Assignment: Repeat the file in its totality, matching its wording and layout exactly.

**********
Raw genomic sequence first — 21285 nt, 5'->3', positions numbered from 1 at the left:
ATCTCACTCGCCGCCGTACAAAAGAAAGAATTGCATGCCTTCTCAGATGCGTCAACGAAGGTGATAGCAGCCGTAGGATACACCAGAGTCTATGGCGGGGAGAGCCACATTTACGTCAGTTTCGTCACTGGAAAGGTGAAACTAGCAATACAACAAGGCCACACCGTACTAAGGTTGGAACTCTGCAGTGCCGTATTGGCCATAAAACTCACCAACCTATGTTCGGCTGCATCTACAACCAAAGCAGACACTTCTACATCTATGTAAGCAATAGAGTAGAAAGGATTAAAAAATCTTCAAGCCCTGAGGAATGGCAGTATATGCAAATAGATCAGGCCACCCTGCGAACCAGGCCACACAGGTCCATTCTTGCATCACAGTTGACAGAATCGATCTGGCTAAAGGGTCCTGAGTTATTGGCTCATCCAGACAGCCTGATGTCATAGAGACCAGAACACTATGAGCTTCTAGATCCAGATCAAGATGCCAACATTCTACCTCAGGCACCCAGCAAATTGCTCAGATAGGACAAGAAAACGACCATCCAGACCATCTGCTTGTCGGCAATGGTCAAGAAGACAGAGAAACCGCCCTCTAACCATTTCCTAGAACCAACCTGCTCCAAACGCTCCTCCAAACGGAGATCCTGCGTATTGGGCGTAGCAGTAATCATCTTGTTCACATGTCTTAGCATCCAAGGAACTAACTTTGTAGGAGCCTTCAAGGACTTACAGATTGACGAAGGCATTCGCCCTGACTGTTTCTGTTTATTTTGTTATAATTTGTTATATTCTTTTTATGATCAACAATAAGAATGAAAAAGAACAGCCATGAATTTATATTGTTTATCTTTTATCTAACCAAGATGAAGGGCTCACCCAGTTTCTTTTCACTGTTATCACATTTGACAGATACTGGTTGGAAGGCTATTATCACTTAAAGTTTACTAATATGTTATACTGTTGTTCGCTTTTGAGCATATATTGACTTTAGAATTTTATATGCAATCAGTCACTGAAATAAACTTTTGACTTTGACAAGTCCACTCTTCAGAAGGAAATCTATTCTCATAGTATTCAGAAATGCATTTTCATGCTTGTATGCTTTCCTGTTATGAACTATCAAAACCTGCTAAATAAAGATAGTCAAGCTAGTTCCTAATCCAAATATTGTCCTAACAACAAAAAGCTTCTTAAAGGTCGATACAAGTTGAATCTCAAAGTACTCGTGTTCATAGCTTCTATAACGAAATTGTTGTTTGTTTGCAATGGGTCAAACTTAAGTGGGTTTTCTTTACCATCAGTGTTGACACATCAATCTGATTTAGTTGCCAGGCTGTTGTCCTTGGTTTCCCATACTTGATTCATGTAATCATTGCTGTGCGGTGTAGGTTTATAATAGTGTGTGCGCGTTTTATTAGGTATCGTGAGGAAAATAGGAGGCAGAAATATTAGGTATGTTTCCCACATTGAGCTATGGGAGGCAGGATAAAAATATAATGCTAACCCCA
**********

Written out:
Raw genomic sequence first — 21285 nt, 5'->3', positions numbered from 1 at the left:
ATCTCACTCGCCGCCGTACAAAAGAAAGAATTGCATGCCTTCTCAGATGCGTCAACGAAGGTGATAGCAGCCGTAGGATACACCAGAGTCTATGGCGGGGAGAGCCACATTTACGTCAGTTTCGTCACTGGAAAGGTGAAACTAGCAATACAACAAGGCCACACCGTACTAAGGTTGGAACTCTGCAGTGCCGTATTGGCCATAAAACTCACCAACCTATGTTCGGCTGCATCTACAACCAAAGCAGACACTTCTACATCTATGTAAGCAATAGAGTAGAAAGGATTAAAAAATCTTCAAGCCCTGAGGAATGGCAGTATATGCAAATAGATCAGGCCACCCTGCGAACCAGGCCACACAGGTCCATTCTTGCATCACAGTTGACAGAATCGATCTGGCTAAAGGGTCCTGAGTTATTGGCTCATCCAGACAGCCTGATGTCATAGAGACCAGAACACTATGAGCTTCTAGATCCAGATCAAGATGCCAACATTCTACCTCAGGCACCCAGCAAATTGCTCAGATAGGACAAGAAAACGACCATCCAGACCATCTGCTTGTCGGCAATGGTCAAGAAGACAGAGAAACCGCCCTCTAACCATTTCCTAGAACCAACCTGCTCCAAACGCTCCTCCAAACGGAGATCCTGCGTATTGGGCGTAGCAGTAATCATCTTGTTCACATGTCTTAGCATCCAAGGAACTAACTTTGTAGGAGCCTTCAAGGACTTACAGATTGACGAAGGCATTCGCCCTGACTGTTTCTGTTTATTTTGTTATAATTTGTTATATTCTTTTTATGATCAACAATAAGAATGAAAAAGAACAGCCATGAATTTATATTGTTTATCTTTTATCTAACCAAGATGAAGGGCTCACCCAGTTTCTTTTCACTGTTATCACATTTGACAGATACTGGTTGGAAGGCTATTATCACTTAAAGTTTACTAATATGTTATACTGTTGTTCGCTTTTGAGCATATATTGACTTTAGAATTTTATATGCAATCAGTCACTGAAATAAACTTTTGACTTTGACAAGTCCACTCTTCAGAAGGAAATCTATTCTCATAGTATTCAGAAATGCATTTTCATGCTTGTATGCTTTCCTGTTATGAACTATCAAAACCTGCTAAATAAAGATAGTCAAGCTAGTTCCTAATCCAAATATTGTCCTAACAACAAAAAGCTTCTTAAAGGTCGATACAAGTTGAATCTCAAAGTACTCGTGTTCATAGCTTCTATAACGAAATTGTTGTTTGTTTGCAATGGGTCAAACTTAAGTGGGTTTTCTTTACCATCAGTGTTGACACATCAATCTGATTTAGTTGCCAGGCTGTTGTCCTTGGTTTCCCATACTTGATTCATGTAATCATTGCTGTGCGGTGTAGGTTTATAATAGTGTGTGCGCGTTTTATTAGGTATCGTGAGGAAAATAGGAGGCAGAAATATTAGGTATGTTTCCCACATTGAGCTATGGGAGGCAGGATAAAAATATAATGCTAACCCCA